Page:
The Knotty Pine Problem: 3 Alternatives to Painting It All

Knotty pine paneling has long been a staple of summer cottage/cabin construction and, the 1950s-1970s, was completely ubiquitous in even primary residences. Look around the web, and you’ll find tons of blog posts about why and how to paint over pine, but today we’ll go through when it’s appropriate to keep it and 3 ways to make the most of it. Stick around to the end to see how Home Glow Design would style this staple wall covering to make it fresh while keeping its classic look!

The Problem of Knotty Pine

I adore the New Hampshire lakes, and I adore the classic cottages and cabins that surround them. Especially on Squam Lake. One of the reasons I love it so much is that the shoreline is so wooded and the cottages are all set back in the trees and usually brown or untreated cedar in color, unobtrusive to the surrounding beauty.

The older cottages come with one thing, however, that many people may see as a design problem — knotty pine paneling.

Knotty Pine

Everyone wants to paint it. Everyone female, that is. Men seem to have a thing for it. Color expert Kristie Barnett, the “Decorologist,” has even written a  post about why men fear painting wood and why you should just go for it anyway. And in most instances, I agree completely. If you have this:

Bad Paneling

PAINT IT.

Or pull it down altogether. That 1970s faux s…tuff has no value whatsoever, aesthetically or historically. Begone! If you have this:

Methinks you’ll want to consider other options. Or, me-hopes so, anyway ….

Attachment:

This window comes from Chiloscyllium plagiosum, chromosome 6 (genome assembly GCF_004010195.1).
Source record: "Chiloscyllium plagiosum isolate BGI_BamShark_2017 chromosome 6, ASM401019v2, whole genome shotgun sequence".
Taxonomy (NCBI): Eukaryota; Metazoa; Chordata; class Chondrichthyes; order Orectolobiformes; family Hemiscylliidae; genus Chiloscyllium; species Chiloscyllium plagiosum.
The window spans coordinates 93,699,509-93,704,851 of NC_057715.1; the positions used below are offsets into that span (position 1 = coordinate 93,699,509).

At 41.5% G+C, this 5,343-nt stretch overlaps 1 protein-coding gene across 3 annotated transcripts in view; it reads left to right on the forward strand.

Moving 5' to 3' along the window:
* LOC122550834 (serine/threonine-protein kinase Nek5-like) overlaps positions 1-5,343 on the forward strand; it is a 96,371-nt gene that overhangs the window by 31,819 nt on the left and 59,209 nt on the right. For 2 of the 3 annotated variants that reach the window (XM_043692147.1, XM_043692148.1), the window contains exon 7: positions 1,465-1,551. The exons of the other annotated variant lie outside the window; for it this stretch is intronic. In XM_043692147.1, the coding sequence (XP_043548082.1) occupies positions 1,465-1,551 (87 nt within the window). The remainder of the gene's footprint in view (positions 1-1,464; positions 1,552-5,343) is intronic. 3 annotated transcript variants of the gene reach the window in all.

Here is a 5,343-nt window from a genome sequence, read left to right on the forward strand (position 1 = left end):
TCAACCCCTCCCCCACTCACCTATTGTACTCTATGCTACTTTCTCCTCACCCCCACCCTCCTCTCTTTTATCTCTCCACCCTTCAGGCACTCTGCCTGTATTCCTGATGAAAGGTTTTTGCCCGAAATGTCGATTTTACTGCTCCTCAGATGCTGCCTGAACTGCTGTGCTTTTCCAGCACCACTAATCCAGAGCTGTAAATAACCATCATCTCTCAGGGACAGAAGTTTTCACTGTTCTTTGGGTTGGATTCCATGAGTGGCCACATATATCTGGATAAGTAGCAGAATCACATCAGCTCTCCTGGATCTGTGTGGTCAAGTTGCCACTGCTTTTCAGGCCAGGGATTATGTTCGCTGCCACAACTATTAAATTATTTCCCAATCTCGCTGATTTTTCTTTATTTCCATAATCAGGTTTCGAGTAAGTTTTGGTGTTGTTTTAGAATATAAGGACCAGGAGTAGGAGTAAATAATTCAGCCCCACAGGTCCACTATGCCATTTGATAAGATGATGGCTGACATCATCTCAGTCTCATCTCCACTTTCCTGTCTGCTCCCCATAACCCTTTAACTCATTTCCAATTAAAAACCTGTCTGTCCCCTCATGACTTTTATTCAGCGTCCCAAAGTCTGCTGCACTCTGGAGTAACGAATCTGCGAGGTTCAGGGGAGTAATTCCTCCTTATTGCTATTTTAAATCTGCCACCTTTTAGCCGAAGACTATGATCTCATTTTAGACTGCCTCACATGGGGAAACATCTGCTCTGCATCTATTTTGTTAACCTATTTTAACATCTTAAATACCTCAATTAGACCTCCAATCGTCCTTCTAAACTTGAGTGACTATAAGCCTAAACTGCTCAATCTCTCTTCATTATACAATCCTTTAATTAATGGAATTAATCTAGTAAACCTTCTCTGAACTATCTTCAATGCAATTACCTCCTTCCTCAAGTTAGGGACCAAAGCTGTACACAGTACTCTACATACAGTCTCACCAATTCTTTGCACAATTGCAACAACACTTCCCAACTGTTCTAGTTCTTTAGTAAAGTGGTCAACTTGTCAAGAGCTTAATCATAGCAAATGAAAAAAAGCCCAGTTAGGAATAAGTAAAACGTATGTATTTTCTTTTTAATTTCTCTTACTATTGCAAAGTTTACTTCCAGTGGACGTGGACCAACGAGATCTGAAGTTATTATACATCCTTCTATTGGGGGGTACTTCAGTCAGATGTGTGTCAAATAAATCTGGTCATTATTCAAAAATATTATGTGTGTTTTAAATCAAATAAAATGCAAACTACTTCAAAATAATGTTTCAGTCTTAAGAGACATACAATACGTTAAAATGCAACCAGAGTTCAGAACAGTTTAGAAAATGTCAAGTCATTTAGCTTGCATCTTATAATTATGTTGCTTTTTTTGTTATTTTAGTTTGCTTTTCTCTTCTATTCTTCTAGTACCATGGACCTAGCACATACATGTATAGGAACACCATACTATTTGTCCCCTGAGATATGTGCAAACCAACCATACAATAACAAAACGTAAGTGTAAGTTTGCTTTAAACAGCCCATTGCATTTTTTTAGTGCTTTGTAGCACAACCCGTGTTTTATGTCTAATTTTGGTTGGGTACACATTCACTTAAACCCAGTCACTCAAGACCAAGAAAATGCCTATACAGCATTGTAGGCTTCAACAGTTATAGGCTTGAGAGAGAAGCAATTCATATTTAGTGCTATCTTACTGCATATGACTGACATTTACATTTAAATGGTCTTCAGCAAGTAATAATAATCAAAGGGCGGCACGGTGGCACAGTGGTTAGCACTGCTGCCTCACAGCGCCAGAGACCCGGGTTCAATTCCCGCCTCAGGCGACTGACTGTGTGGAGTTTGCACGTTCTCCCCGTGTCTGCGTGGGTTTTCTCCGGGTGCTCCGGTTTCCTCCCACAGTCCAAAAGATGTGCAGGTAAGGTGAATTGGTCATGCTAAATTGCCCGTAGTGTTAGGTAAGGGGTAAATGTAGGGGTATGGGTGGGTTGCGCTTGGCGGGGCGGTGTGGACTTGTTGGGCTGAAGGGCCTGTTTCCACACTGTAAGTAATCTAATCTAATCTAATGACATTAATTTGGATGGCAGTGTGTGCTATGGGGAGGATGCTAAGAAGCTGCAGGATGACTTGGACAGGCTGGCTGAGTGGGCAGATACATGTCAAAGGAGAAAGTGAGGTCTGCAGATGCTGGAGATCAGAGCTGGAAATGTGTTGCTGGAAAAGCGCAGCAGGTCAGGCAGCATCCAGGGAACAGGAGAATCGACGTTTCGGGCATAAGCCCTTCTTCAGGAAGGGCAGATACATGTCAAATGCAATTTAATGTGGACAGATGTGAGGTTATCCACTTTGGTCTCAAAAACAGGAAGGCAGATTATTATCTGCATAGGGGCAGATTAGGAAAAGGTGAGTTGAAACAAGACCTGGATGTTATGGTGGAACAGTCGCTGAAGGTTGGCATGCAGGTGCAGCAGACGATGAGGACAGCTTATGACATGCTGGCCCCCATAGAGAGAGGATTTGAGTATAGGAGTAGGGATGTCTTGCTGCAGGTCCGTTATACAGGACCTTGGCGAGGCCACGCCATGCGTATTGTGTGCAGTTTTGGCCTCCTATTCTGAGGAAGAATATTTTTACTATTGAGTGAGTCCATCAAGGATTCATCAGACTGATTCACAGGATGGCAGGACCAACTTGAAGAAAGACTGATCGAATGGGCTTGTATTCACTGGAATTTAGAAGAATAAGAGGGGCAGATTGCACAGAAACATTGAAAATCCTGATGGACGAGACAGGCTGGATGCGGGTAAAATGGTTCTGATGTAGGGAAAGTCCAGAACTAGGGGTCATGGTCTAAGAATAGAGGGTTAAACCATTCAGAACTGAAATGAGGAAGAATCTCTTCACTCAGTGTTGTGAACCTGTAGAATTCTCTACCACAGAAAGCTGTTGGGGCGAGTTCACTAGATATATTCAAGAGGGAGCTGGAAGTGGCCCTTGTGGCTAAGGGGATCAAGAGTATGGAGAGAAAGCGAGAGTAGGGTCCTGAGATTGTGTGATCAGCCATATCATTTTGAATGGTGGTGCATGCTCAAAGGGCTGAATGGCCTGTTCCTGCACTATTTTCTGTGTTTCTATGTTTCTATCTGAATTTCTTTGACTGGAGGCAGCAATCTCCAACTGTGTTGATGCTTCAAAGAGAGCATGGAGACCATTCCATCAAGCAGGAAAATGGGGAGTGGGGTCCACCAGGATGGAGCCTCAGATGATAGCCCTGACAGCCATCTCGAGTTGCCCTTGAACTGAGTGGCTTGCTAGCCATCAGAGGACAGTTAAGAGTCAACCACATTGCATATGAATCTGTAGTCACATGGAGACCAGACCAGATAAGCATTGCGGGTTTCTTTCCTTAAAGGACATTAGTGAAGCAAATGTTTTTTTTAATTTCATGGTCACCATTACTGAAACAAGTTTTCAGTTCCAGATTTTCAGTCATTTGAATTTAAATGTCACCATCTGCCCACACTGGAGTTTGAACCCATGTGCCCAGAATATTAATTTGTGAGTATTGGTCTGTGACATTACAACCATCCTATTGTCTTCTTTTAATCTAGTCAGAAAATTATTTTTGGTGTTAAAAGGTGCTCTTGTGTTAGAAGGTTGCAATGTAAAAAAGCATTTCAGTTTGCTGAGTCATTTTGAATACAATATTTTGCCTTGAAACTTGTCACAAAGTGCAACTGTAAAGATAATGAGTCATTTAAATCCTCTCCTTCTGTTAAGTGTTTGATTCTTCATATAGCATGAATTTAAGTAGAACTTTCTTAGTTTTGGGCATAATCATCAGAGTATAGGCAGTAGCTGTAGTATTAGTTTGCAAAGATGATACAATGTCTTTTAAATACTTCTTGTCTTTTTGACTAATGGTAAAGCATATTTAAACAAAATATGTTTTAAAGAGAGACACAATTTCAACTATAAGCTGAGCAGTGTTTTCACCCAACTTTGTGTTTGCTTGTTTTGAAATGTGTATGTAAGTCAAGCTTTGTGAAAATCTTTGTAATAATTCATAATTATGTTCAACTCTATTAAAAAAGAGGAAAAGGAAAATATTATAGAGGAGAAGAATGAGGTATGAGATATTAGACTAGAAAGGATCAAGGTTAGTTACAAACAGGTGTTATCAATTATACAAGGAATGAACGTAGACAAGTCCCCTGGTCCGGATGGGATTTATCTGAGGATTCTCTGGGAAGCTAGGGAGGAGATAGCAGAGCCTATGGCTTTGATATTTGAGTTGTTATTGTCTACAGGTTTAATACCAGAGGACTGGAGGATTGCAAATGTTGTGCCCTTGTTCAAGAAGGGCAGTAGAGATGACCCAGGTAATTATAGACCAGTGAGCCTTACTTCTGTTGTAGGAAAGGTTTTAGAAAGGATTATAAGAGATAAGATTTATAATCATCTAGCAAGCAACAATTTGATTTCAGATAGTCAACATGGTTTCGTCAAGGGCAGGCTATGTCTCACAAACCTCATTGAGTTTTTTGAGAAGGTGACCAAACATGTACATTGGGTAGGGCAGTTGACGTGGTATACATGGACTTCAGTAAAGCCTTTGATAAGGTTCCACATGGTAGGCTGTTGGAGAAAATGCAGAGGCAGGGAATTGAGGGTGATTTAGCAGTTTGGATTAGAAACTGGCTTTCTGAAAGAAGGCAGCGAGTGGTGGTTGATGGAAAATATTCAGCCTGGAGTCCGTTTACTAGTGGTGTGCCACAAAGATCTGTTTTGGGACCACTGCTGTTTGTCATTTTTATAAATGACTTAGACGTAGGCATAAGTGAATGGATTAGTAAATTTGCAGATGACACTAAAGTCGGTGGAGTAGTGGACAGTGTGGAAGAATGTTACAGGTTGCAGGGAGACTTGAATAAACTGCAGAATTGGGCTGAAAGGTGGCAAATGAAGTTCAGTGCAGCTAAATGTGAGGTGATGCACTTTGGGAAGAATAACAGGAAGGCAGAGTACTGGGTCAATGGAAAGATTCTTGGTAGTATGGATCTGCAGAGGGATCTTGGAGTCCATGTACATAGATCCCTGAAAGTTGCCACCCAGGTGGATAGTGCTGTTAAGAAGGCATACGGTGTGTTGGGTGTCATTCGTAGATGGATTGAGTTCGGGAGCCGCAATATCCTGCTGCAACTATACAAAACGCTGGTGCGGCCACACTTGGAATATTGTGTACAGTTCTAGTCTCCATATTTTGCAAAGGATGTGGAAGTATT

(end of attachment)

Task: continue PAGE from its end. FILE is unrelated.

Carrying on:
However, many summer cottages and cabins (as well as many homes from the 1950s onward — see Pam Kruber’s search for why the material was so prevalent here) are covered in pine that, while perhaps far less venerable than the above, still holds some emotional and traditional value.

Screen Shot 2016-07-19 at 3.50.53 PM

Floor to rafter, literally. I can totally understand if you want to brighten and freshen it up, perhaps add a little comfort, but I’m sure there are few who would want to completely erase the character of the above by painting the whole thing white. What to do, then?

Alternative #1: Add White/Light Furnishings

For the summer cottage, be it on a lake or ocean or in the mountains, this is an easy way stay true to the “camp” aspect while breaking up that expanse of yellow/brown.

(Side note: I could not trace all the designers/photographers on these images, though I tried really hard. If you know the source, please let me know and I will attribute the image fully.)

Cashiers 1

Cashiers 2

Above 2 Images from the 2009 Cashiers Designer Showhouse via Atlanta Homes Magazine

Matthew Bees via Southern Living

Doing better, right? Character — check. Freshened up — check.

(P.S. I had some additional images of how light furnishings work in paneled interiors, but they were all by a particular photographer who refused to grant permission to use them without a hefty fee. Guess he/she doesn’t like free publicity. If you like this stuff, I recommend going to this month’s This Old House Magazine to see a beautiful project with this look.)

Alternative #2: Judicious White Paint (Window and Door Casings, Trim, Ceilings)

You can choose how much to do. Just the casings, add the mantle, base/crown moldings, paint the ceiling or the floor. Take it step by step and decide when you’ve done enough to cheer it up!!

Steven Gambrell via House Beautiful, Issue Uknown

Werner Straub in Traidtional Home

Todd Richesin via Traditional Home, photography by Werner Straube

Layla Palmer at The Lettered Cottage has also looked at this dilemma here, but the coolest thing she does is to take a knotty pine paneled room submitted by a reader and photoshop adding white step by step. Check it out!